Pathogenesis of Bacterial Disease - Dr. Jim Brunton
Sterile sites
 epithelium covering skin, GI, GU, resp. should preven bacteria from getting into the
body tissues - blood, CSF, pleural/peritoneal fluid should all be 'sterile'
 host defences - epithelium, antibodies, phagocytes, cell-mediated immunityi
Commensal flora
 'normal' bactera found on skin and parts of GI, GU, resp
 low propensity for invading the host, usually don't cauase infection
 mouth
 facultative: Viridans strep., Haemophilis and Neisseria
 anaerobes: Peptostreptococcus (+c), Veillonella (-c), Actinomyces (+r),
Bacteroides (-r), Fusobacterium (-r), Prevotella (-r)
 upper airway
 S. pneumoniae - pneumo, otitis media, sinusitis, meningitis
 Group A Strep - pharyngitis
 H. influenzae - pneumo, otitis media, meningitis
 mixed anaerobes - dental infection, aspiration pneumo
 GI (mostly colon)
 facultative -r 108/gm feces - E. coli, Klebsiella, Enterobacter
 facultative +c - Enterococcus
 anaerobes 1011/gm feces - Bacteroides fragilis, Fusobacterium,
Peptostreptococcus, Clostridium
 +/- yeast
 non-anaerobes can cause - abdominal abscesses, UTI, BTI, sepsis with chemo
 skin
 commensals - Staph (coag. neg.), Corynebacteria (+r), Propionobacterium acnes
(anaerobic +r), yeasts
 potential pathogens - Staph. aureus (esp. nares, axilla, groin, perineum), Group A
 vagina
 menarche-menopause - Lactobacillis acidophilus (+r), Viridans streptococci,
Coag. neg. staph, facultative -r, anaerobes
 potential pathogens - Group B Strep.
 areas kept clean by bulk flow / mucociliary blanket
 urine, bile, paranasal sinuses, middle ear, resp. tract below larynx
 infection from obstruction, instrumentation, failure
Defence mechanisms
 epithelial barriers, bulk flow, humoral immunity (toxins, polysaccharide capsules),
phagocytosis (neutrophils, macrophages), cell-mediated immunity (cytotoxic - CD8),
natural killer cells
 disease depends on balance b/w host defences and microbe virulence
Bacterial virulence factors
 adhere to and colonize skin or mucous memb - pili (-), fibronectin binding proteins (+)
 invade/cross epithelium - invade cells of nasopharynx, GI, GU
 evade phagocytosis - polysaccharide capsule, surface proteins (immunization against
capsule polysaccharide can be very helpful ie. pneumococcus, H. flu)
 produce toxins - E. coli enterotoxins, Shiga toxin, Staph aureus and Streptococcal toxic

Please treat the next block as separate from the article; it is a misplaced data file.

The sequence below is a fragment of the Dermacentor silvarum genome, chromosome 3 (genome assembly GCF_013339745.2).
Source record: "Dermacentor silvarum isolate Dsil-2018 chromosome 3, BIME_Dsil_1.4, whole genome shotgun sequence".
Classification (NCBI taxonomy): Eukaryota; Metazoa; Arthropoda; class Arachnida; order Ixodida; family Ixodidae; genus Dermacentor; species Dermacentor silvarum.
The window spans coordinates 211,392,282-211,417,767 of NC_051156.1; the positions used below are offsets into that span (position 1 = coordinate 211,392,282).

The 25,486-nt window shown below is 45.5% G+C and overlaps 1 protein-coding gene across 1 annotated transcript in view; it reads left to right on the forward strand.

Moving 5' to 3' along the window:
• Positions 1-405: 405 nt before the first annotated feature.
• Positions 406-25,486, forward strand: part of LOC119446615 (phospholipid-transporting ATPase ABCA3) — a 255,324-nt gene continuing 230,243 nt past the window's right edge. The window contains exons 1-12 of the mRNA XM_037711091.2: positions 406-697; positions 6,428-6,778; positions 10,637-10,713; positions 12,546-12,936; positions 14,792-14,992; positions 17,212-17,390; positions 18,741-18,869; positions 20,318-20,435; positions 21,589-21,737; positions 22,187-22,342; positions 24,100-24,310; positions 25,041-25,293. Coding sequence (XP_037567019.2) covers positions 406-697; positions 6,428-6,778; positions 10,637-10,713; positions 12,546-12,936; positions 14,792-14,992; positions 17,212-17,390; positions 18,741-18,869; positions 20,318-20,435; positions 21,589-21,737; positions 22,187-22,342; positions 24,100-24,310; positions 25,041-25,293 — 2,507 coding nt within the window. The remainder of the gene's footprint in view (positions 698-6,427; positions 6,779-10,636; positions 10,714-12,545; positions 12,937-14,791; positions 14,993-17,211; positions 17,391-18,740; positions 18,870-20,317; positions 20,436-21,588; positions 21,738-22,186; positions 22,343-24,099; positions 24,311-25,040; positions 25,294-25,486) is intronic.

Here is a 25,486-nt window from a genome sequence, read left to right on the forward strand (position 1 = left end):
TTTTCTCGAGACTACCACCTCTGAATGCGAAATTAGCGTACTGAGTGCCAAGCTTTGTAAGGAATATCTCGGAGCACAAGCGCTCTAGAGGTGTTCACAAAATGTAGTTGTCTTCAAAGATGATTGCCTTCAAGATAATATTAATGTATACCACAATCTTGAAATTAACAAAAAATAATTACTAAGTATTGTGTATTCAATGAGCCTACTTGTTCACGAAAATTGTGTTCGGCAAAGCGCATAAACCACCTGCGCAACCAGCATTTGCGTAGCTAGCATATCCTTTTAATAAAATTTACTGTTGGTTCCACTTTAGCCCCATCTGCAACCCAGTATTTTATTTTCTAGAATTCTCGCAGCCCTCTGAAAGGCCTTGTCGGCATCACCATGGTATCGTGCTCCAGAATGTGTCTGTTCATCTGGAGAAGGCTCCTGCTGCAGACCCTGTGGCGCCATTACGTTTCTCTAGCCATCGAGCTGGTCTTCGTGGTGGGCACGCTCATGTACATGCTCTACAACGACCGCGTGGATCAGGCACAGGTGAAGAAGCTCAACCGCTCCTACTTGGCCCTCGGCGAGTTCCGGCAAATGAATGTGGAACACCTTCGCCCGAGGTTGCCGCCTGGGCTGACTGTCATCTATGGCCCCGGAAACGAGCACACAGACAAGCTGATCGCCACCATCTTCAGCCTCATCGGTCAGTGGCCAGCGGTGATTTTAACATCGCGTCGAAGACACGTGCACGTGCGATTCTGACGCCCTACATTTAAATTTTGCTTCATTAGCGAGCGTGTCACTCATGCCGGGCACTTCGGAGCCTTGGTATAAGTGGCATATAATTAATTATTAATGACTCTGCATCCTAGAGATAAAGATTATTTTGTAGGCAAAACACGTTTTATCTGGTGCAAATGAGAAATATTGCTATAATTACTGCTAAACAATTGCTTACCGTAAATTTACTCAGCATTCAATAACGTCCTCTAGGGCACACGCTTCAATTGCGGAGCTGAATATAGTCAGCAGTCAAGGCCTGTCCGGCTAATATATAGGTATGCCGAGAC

shock superantigen, Diptheria, Tetanus, Botulism
 live inside cells - escape killing by O2 metabolites and lysosomes
Skin organisms
 Staph aureus - 30% of pop. have it in nares, can cause local pyogenic infection,
endocarditis, bone/joint infection
 Staph epidermidis - 100% of pop. have it on skin, generally avirulent
Coagulase negative staphylococcus and prosthetic devices
 both staphs can form a biofilm on IV cannula, prosthetic heart valve, etc.
 biofilm - bacteria embedded in polysaccharide matrix adherent to surface
 bacteria from film can cause local inflammation, sepsis, metastatic infection
 film provides considerable protection from antibiotics
 usually impossible to cure without removal of device
Streptococcus pneumoniae
 +c with polysaccharide capsule
 colonizes nasopharynx, aspirated to lung, causes pneumo, bacteremia, meningitis
 capsule essential for virulence - prevents phagocytosis unless specific antibodies bind and
opsonize (ie. vaccination against capsule sugars)
 splenectomy - catastrophic sepsis... hypogammaglob. - recurrent pneumo, sinusitis
Toxigenic bacterial diseases
 Corynebacterium diphtheriae - toxin that stops protein synth, throat infection can produce
pseudomemb., cardiac toxicity, neurotoxicity (was common cause of childhood death)
 Costridium tetani - anaerobic gram +ve, infects wound, toxin produced and transmitted to
spinal inhibitory interneurons, prevents release of inhib. neurotransmitters causing
uncontrolled muscle spasms
 Botulism - entire syndrome caused by toxin, botox taken into motor and autonomic
nerves, inhibits release of ACh
 immunization with inactivated diptheria and tetanus toxins very helpful!
Staph and strep
 staph - boils, disseminated infections
 GAS - pharyngitis, cellulitis, erysipelas, impetigo, rheumatic fever, glomerulonephritis
Superantigen toxins